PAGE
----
Darcy Folsom Combines Design and Food for Compelling Photos
How the stylist draws viewers into her projects with shape, color and texture
Austin food stylist Darcy Folsom’s sumptuous photos of food — featured in cookbooks and advertising campaigns — certainly make you hungry. But Folsom explains that there’s a lot more going on in her work.
“When we see photos of food, we are attracted to them, usually because they fill a void. We’re hungry and they make us want to eat … and to get to THAT particular hamburger as fast as we can,” she tells me. “But that is a mere smidgen of the story we hope is present at that table. There is transformation that occurs when we choose to engage with a particular product or service that is invisible to us in a photo, and yet so incredibly rewarding to me as a stylist. Drawing people in is what I love.”
After studying Home Economics in San Luis Obispo, California, Folsom moved to Austin, Texas, where she began working for Neiman Marcus and “Bon Appétit.” Now the mother of three adult sons, Folsom styles food for cookbooks, magazines and clients as diverse as Pillsbury, Deep Eddy Vodka and Miiller’s Meat Market in Llano, Texas.
Folsom begins her process by speaking to her client at length, sussing out who their audience is, making a “storyboard” that includes rough sketches of what they’re trying to say, the environment the food will be placed in and honing in on the story the project will tell. After developing the strategy to engage a specific audience, Darcy then considers shape, color and texture to build the creative integration of food that will bridge her initial client conversation to the desired results.
Darcy enjoys the process of drawing people into a story, by portraying the natural beauty of food in its best light. Whether in natural light, on location or in the studio, Darcy brings her joy of working with food and the creative industry to the areas of packaging, advertising, film, social media campaigns, cookbooks, catalogs and editorial work, as she engages loyalties that build new outcomes.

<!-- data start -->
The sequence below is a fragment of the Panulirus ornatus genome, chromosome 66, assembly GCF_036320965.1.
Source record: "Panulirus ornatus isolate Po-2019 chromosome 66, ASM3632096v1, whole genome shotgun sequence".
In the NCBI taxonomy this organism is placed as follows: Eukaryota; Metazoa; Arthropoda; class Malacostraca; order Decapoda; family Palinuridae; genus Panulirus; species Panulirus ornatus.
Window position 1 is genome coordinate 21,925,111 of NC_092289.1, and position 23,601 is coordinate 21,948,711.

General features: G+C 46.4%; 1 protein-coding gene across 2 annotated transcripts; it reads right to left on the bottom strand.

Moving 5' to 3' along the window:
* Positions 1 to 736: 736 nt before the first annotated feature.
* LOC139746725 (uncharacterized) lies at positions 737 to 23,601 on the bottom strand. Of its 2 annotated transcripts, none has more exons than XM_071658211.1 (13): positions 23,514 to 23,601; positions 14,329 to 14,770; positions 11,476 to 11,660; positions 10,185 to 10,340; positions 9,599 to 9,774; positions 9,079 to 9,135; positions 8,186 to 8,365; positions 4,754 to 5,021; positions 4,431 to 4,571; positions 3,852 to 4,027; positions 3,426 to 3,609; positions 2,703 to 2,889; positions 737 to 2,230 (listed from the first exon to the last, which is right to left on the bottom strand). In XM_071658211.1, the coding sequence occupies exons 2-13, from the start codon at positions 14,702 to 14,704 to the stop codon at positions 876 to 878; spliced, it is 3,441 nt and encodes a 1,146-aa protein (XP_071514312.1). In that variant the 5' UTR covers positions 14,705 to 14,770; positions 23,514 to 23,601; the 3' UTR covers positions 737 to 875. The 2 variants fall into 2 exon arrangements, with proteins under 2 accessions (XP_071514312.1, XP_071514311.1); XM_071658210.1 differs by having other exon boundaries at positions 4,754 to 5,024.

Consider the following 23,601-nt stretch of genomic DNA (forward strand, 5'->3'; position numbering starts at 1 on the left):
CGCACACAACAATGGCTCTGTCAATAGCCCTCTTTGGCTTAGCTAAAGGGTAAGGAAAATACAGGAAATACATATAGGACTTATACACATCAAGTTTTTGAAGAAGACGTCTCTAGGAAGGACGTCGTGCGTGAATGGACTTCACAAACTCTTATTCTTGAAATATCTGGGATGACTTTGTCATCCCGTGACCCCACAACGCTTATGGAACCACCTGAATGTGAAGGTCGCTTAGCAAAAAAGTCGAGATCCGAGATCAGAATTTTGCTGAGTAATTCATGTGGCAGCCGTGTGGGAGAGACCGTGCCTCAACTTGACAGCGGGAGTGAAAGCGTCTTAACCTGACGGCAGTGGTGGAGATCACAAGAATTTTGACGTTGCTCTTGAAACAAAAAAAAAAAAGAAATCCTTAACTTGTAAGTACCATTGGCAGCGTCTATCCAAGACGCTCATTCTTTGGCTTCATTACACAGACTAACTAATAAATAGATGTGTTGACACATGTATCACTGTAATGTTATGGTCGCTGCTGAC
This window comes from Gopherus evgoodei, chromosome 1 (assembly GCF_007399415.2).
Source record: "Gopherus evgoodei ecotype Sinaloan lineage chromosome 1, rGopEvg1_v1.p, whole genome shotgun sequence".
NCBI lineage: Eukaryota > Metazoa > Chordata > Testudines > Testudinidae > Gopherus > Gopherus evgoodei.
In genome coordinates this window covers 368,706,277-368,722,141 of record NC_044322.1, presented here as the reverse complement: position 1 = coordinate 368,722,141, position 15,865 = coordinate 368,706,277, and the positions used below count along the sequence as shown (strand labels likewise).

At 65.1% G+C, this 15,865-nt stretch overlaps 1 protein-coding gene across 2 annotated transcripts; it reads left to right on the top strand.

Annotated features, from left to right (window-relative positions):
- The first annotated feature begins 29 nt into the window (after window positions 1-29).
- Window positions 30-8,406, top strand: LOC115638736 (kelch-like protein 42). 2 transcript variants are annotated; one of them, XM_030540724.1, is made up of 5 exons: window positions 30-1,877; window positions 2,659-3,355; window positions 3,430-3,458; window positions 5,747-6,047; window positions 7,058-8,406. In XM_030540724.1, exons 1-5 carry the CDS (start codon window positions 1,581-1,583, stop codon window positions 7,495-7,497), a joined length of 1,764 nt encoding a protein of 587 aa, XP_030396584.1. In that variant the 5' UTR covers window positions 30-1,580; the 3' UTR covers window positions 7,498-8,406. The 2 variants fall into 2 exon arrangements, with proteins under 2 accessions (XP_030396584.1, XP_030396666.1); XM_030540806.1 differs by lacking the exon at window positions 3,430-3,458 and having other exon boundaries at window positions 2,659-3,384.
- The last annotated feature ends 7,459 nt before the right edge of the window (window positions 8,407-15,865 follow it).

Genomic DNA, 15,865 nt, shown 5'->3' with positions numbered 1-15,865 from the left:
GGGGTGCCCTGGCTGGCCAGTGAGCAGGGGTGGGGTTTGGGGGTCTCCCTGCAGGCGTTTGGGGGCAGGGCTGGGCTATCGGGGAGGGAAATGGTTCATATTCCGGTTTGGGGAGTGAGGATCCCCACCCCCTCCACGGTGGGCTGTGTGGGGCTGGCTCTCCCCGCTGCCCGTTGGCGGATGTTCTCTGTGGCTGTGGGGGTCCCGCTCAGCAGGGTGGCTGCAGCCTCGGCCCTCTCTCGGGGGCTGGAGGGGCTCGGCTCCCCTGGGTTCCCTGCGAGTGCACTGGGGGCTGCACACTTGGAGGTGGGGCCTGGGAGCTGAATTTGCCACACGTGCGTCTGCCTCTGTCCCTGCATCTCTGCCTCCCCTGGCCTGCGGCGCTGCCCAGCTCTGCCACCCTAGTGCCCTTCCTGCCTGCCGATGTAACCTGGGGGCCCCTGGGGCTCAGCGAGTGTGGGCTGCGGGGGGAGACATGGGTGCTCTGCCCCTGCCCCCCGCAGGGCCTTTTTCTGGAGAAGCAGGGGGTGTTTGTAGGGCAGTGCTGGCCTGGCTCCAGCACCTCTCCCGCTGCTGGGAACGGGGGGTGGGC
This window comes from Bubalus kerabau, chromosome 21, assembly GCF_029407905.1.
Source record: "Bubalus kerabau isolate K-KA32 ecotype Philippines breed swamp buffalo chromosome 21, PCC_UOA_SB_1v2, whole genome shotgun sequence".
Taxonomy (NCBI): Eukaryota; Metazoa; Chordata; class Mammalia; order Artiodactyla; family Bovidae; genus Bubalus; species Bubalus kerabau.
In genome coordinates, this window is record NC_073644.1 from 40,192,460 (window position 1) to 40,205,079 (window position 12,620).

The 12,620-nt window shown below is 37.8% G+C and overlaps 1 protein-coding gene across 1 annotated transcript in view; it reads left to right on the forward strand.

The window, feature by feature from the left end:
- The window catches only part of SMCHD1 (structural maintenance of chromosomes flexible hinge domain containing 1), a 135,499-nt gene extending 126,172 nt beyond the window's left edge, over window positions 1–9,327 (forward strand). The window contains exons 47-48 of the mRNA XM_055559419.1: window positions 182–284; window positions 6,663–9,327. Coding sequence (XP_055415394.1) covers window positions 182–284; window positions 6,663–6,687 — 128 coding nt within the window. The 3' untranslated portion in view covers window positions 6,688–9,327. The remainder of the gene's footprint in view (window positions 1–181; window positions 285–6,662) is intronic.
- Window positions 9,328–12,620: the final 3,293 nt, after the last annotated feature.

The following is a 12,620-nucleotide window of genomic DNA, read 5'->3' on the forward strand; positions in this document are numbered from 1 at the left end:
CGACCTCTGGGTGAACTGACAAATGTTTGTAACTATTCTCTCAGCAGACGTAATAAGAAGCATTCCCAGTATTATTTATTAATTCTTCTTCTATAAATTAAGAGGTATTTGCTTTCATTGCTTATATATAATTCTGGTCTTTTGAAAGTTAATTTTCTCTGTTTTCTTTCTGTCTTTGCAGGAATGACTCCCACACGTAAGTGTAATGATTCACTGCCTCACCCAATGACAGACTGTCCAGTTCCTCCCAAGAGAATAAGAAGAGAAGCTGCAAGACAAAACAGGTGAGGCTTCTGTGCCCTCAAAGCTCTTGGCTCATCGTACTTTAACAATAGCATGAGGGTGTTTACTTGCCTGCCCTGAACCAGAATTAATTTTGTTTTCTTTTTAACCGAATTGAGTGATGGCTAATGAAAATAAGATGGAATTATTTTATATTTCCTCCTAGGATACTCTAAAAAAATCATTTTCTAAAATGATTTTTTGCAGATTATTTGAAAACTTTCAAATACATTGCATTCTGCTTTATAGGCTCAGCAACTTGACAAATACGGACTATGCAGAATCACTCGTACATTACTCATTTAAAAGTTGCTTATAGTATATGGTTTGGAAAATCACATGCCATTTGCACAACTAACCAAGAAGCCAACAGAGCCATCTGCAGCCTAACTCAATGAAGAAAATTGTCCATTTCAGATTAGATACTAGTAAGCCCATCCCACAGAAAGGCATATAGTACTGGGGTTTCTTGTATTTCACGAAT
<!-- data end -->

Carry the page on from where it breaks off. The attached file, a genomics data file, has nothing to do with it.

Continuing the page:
“It’s kind of like planning a party and you’re thinking about your invitation or your guest list and how that informs the invitation that you create and the theme of the invitation. Then we consider props and lighting and color and texture, and all of those things come into play.”
“The right environment is key,” she says. “It puts us in the mood to be there, to want what’s being offered.”
A simple hamburger, explains Darcy, can tell many different stories.
“Is it stacked between a traditional sesame seed bun, or positioned in an artisanal brioche with accents of brie and roasted eggplant, or simply wrapped in a fresh leaf of the best butter lettuce, with a thick juicy garden tomato accenting the wavy texture of the wrap? These things matter! Because they each attract a different audience. How we are drawn to certain tables tells a beautiful story that I hope will be read far beyond the scope of a beautifully styled burger.”
My favorite works of Darcy’s are her magical images of “Sweets and Sips,” which take me to a bright and celebratory place. I find myself gazing at them, and looking forward to summer.
“Every single call that I get from a client is a different invitation,” says Darcy. “I love developing intrigue to a particular group of people that will benefit from coming together and doing life together … celebrating something that may have been a normal thing, but now it’s been put into a new light. I find my greatest rewards, bringing things that are true and good and beautiful into a new light.”